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  3. Defining a More Purposeful Architecture: A Guide to Current Architectural Trends

Defining a More Purposeful Architecture: A Guide to Current Architectural Trends

  • 01:00 - 9 January, 2015
  • by Michael Wacht
Defining a More Purposeful Architecture: A Guide to Current Architectural Trends
Defining a More Purposeful Architecture: A Guide to Current Architectural Trends

The current state of architectural design incorporates many contemporary ideas of what defines unique geometry. With the advent of strong computer software at the early 21st century, an expected level of experimentation has overtaken our profession and our academic realms to explore purposeful architecture through various techniques, delivering meaningful buildings that each exhibit a message of cultural relevancy.

These new movements are not distinct stylistic trends, but modes of approaching concept design. They often combine with each other, or with stylistic movements, to create complete designs. Outlined within this essay are five movements, each with varying degrees of success creating purposeful buildings: Diagramism, Neo-Brutalism, Revitism, Scriptism, and Subdivisionism.

It is understood that there are many other concurrent architectural movements not mentioned here, most of those attributable as stylistic in nature. Such movements contain either a decorative, minimalist, or sculptural approach to design, where design is applied manually through aesthetic decisions. Such styles do not have as their identifying focus to create an architecture that is more responsive or adaptive to the users, site, context, environment, etc.

PART ONE: GEOMETRIC SHAPE

Diagramism

In the last decade, architects have acquired the ability to create virtually any form via software advancements, yet they still yearn to create meaning with their designs. These two forces have combined to create Diagramism. Architects seeking purposeful designs through this movement take: (1) big ideas derived from the particular strengths, constraints, and attributes of a particular project, such as vehicular circulation or view corridors; (2) create diagrams to show how a potential design can take advantage of this condition; and then (3) literally use the diagram to form a 3-dimensional shape. BIG (Bjarke Ingels Group) is the leading firm in this movement, as well as MVRDV and Qingyun Ma’s MADA s.p.a.m.

The ideas are so strong that projects can be iconized. Diagrams are usually black and white or of one color, representing the guiding principles for the form of the resulting building. BIG’s homepage plays homage to this idea of simplified purposeful form, as each project’s strongest idea manifests as a project icon.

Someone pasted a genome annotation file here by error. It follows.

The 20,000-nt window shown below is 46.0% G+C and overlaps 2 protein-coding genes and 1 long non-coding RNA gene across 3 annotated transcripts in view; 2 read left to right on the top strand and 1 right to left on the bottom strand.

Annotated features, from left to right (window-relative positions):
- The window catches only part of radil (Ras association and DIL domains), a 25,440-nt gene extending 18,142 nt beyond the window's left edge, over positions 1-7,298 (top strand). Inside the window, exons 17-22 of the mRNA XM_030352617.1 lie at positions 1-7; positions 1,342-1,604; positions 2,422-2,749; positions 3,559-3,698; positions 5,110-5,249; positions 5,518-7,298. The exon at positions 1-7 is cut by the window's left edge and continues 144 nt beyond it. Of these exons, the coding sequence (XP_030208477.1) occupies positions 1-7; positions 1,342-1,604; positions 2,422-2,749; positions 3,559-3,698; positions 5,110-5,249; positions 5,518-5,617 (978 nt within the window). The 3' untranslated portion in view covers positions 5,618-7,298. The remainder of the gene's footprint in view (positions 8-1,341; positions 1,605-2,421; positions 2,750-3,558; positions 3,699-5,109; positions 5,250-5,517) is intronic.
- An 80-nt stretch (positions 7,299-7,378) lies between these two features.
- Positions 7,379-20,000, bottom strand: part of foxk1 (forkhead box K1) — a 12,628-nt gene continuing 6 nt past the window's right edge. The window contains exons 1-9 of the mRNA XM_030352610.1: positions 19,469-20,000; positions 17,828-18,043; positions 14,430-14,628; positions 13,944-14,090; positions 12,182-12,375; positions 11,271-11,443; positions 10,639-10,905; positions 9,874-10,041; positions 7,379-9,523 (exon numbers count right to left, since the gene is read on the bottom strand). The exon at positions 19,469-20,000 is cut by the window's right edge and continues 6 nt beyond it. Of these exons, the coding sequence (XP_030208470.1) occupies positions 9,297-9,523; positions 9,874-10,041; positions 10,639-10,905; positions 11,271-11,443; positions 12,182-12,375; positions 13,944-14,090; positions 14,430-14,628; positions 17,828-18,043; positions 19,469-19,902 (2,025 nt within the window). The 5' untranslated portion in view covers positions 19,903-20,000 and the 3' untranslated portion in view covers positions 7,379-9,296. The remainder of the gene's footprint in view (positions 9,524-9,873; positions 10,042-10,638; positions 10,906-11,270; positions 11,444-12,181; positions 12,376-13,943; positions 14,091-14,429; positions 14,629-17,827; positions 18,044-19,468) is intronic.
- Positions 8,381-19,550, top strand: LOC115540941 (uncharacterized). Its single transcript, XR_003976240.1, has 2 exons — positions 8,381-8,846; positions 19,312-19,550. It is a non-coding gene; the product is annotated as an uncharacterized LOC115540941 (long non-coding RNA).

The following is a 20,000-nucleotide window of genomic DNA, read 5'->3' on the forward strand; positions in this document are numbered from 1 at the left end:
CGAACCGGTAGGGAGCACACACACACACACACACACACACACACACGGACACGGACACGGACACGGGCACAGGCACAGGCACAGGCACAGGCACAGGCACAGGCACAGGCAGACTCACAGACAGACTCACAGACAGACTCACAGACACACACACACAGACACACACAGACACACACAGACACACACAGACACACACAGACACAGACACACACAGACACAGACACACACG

BIG's homepage. Image via www.big.dk
BIG's homepage. Image via www.big.dk

There is a considered process of editing, or paring, which results in the pure ideas. The ideas that are focused are not usually abstract or poetic in nature, they are pragmatic. A ski slope on top of a waste-to-energy plant is exactly that. A courtyard apartment building that maximizes outdoor terraces is literally angled towards the view, almost pyramidal. The facility of the design idea is so evident in the resulting form, that the building as a whole expresses meaning and purpose. Ideas can filter down (or up) to multiple scales, further giving meaning to the components of a structure. It can simplify design decision making by having consistent rules and purpose within the design.

Behind the scenes, these Architects are conducting many simultaneous or sequential diagrams, relating to ideas of context, environment, economics, zoning, etc. Circulation diagrams are often used to establish building forms. It is up to the designer to create the hierarchy of the contributing forces to result in the purposeful building design. The resulting form itself becomes operative to the architect’s goals.

The notion to express a building’s purpose is not necessarily new. But, as mentioned, our ability to easily represent these ideas figuratively is recent. It is possible Frank Lloyd Wright’s Guggenheim Museum in New York is an early example of Diagramism: the building’s spiraling form is expressing the function of the continuous ramp, which rests on a orthogonal podium base helping to define the resulting form within its context. As for previous design movements, Diagramism often differs considerably from Functionalism, where the static idea of program defines a form rather than Diagramism’s focus on experiential and dynamic forces that a building’s form may solve.

Neo-Brutalism

An ideological cousin of Diagramism, Neo-Brutalism also has strong diagrammatic geometries represented in form. The champions of this movement were educated and matured when Brutalism was king in academia during the 70’s, such as Norman Foster, Santiago Calatrava, and Renzo Piano. Defining Brutalism is not within the scope of this essay, but a summary is as follows. Architects and Planners felt omnipotent to solve people’s behavior. Instead of examining existing modes of behavior and movement, and allowing a design to result after such human analysis, Architects attempted to forecast culture. Modularity was employed with pure geometric forms, and buildings were conceived as behavioral devices.

Norman Foster's Yale School of Management, and below a geometric analysis of the building. Image © Chuck Choi
Norman Foster's Yale School of Management, and below a geometric analysis of the building. Image © Chuck Choi

What Neo-Brutalism does singularly different from original Brutalism, is to employ the use of glass and steel instead of concrete. By gradually changing the palette of materials, this technique professes a more open architecture. But, architecture is understood to be about movement and use of space, not just transparency of material. Prescribed layouts that do not allow for adaptability or resultant geometries, owe much more to their cousins of 40 years ago than their savvy use of modern technology and equipment would lead you to believe.